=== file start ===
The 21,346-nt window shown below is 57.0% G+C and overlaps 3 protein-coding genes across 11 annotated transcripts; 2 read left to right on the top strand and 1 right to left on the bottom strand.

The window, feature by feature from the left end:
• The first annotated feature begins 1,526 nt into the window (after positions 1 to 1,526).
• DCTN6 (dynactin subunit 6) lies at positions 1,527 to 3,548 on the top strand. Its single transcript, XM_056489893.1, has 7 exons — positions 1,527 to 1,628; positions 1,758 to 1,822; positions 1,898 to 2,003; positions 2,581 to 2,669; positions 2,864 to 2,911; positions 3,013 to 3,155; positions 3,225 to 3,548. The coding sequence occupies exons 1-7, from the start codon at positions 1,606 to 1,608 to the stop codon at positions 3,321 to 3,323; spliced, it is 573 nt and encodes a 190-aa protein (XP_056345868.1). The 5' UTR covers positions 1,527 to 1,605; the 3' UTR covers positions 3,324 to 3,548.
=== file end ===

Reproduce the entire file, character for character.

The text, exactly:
The 21,346-nt window shown below is 57.0% G+C and overlaps 3 protein-coding genes across 11 annotated transcripts; 2 read left to right on the top strand and 1 right to left on the bottom strand.

The window, feature by feature from the left end:
• The first annotated feature begins 1,526 nt into the window (after positions 1 to 1,526).
• DCTN6 (dynactin subunit 6) lies at positions 1,527 to 3,548 on the top strand. Its single transcript, XM_056489893.1, has 7 exons — positions 1,527 to 1,628; positions 1,758 to 1,822; positions 1,898 to 2,003; positions 2,581 to 2,669; positions 2,864 to 2,911; positions 3,013 to 3,155; positions 3,225 to 3,548. The coding sequence occupies exons 1-7, from the start codon at positions 1,606 to 1,608 to the stop codon at positions 3,321 to 3,323; spliced, it is 573 nt and encodes a 190-aa protein (XP_056345868.1). The 5' UTR covers positions 1,527 to 1,605; the 3' UTR covers positions 3,324 to 3,548.